- Dark brown open-leafed oolongs that have been allowed to oxidise up to 70%;
- Green balled oolongs in the shape of tight pellets that have been allowed to oxidise to 20-30%.
To make the darker type of oolong, the freshly-picked leaves are allowed to wither in sunlight for about 2 hours. During this process light oxidation begins to take place. The leaves are taken indoors where they are shaken and tumbled in a bamboo drum to lightly bruise the leaves after which they are spread on bamboo baskets and left to oxidise up to 70%. To stop oxidation they are panned, rolled to develop the flavour and then dried.
To make the green, balled oolongs, the freshly-picked leaves are allowed to wither in sunlight for about 2 hours. They are then taken indoors, shaken and tumbled and allowed to oxidise up to 20-30%. They are then panned (to stop any further oxidation) and rolled. Finally they are put inside cotton bags and tightly rolled and squeezed to form tight jade-green pellets before being dried.
Pu-erh tea is a dark tea from China’s Yunnan province. Pu-erh is the name of the market town where these teas have been bought and sold for hundreds of years.
Dark teas start as green teas and then go through a secondary aging process during which the character of the tea slowly changes. This is caused by micro-flora, bacteria, yeasts, penicillin, microbes and so on in the tea. This secondary, post-production process, causes fermentation as well as oxidation.
To make Pu-erh tea, a green tea is made from the leaves and buds of the local Camellia sinensis var. assamica found locally in the mountains of southern Yunnan This green tea is called ‘maocha’ meaning “light green rough tea” or “crude tea” and was created as a low budget tea. It is made by panning, rolling and drying the leaves in the sun.
The tea is then steamed or dampened, compressed into cakes or left loose, and allowed to age in temperature-controlled and humidity-controlled conditions for several years.
White teas always go through very light natural oxidation
The finest white teas are picked early in the spring before the leaf buds have opened and whilst they are still covered with silky white hair. When we make white tea we try not to cause any oxidisation to take place and so it is really important that the pickers use the utmost care to avoid damaging the cells of the leaves and buds which, when broken or bruised, start to oxidise.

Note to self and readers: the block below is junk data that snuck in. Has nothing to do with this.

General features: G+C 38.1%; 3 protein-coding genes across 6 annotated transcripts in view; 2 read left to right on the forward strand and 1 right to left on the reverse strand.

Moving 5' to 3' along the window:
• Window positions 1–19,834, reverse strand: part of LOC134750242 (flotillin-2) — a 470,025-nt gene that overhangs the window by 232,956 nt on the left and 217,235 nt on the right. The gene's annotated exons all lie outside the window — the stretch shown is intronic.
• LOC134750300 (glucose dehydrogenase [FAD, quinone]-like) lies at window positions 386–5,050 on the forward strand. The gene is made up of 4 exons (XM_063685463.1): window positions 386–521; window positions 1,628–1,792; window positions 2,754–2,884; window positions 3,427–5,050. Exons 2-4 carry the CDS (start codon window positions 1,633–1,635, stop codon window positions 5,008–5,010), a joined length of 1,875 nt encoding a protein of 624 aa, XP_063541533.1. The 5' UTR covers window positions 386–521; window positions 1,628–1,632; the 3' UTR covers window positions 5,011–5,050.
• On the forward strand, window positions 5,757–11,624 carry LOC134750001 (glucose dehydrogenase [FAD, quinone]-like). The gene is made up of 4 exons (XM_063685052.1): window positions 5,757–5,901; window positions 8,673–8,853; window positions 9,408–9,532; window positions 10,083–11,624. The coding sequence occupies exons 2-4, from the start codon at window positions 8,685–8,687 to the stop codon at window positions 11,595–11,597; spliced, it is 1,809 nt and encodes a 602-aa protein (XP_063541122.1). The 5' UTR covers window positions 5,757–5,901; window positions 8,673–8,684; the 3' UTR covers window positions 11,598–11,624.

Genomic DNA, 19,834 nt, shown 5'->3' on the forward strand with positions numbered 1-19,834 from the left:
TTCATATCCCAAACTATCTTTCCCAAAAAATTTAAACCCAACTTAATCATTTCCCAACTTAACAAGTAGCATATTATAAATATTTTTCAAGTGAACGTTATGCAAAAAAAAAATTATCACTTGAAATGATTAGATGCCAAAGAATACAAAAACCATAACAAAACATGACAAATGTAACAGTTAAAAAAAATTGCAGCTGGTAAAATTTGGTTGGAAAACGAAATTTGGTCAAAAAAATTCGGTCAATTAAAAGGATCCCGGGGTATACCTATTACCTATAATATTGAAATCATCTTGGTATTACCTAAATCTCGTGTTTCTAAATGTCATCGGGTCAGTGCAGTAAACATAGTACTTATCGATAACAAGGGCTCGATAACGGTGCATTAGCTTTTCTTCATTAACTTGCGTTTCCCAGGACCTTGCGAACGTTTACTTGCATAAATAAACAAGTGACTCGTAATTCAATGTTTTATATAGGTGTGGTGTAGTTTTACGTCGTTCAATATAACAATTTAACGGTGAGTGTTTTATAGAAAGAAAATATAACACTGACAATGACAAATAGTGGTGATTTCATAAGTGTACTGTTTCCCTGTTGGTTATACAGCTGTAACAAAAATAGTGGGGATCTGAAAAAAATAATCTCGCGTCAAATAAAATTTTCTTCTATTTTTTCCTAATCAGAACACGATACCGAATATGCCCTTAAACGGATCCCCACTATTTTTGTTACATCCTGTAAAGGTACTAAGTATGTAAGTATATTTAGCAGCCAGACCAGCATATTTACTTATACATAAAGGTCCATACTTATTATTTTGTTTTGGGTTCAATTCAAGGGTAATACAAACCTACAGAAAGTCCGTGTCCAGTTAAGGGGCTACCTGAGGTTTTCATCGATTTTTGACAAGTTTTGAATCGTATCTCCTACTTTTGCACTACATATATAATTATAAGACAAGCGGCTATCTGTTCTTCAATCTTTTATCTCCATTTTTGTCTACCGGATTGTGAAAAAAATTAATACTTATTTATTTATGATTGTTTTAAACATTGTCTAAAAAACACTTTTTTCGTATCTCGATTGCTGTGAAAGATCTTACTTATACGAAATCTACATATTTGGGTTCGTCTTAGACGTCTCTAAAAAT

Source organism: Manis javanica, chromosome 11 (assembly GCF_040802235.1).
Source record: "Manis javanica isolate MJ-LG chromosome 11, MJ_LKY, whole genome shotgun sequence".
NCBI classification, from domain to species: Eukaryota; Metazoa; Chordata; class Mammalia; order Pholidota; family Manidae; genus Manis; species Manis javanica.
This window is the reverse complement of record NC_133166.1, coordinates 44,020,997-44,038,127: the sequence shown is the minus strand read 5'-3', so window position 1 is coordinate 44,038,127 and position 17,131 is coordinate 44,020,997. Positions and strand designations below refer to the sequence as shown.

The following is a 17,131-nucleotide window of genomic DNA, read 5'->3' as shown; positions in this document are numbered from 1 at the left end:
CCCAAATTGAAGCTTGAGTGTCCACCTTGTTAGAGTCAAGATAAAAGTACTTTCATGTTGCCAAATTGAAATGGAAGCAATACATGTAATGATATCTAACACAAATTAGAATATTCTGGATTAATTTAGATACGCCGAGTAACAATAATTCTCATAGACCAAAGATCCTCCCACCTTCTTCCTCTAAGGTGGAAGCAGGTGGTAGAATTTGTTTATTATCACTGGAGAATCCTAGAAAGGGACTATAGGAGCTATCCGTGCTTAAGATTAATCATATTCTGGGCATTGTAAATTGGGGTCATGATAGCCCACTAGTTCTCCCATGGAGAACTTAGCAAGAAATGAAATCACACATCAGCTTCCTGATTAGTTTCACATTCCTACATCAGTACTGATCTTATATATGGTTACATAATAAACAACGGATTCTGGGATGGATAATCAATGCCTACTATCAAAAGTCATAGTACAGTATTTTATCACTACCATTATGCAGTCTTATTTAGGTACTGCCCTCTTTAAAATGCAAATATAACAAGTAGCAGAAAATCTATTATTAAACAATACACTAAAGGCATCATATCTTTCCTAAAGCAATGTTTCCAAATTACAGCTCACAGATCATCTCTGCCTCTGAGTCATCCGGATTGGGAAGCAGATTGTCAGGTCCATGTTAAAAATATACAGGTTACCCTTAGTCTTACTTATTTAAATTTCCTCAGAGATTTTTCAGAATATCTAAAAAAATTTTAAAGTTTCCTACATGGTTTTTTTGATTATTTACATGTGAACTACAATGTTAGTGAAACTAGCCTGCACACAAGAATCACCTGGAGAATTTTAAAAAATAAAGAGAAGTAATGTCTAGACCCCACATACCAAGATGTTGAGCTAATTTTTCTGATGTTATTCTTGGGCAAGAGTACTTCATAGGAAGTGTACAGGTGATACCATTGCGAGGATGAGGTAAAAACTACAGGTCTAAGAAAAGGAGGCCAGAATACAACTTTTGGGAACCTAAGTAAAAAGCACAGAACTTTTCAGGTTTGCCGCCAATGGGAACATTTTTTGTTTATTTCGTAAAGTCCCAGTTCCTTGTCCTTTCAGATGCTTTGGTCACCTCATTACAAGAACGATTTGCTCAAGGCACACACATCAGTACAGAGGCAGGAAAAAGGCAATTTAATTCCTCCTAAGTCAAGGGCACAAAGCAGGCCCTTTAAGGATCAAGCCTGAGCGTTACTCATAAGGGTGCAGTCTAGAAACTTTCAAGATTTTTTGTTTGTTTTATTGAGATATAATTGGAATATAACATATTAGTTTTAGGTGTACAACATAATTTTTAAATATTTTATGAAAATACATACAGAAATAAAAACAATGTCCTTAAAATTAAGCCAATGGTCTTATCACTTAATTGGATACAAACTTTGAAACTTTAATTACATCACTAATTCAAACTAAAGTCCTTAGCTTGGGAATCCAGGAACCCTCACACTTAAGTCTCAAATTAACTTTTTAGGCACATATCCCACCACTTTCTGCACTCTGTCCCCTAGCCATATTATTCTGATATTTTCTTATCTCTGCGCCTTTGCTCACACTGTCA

Once picked the leaf buds and leaves are spread on bamboo baskets or mats and are left to wither and dry in the sun. Then, they are withered and dried on bamboo baskets indoors. The water content remaining in the leaves is reduced to 2-3%.
There is always a certain amount of very light natural oxidation in white teas but we don’t do anything to cause it or to stop it. It’s a totally natural process making white teas the purest of all teas.
Yellow teas go through a light oxidation stage to mellow and smooth the flavour.
To make yellow tea, the leaves are panned to de-enzyme them, then while still warm and damp, they are wrapped or heaped and left for 2-3 days. Then they are panned again and then re-wrapped or heaped and left for 3-4 days. Then they are panned for a third time to remove most of the remaining water in the leaves. The water content remaining in the leaves is reduced to 2-3%.
The wrapping or heaping stages hold water and warmth in the tea and these cause light oxidation to take place giving the tea a smoother mellower character than green tea has.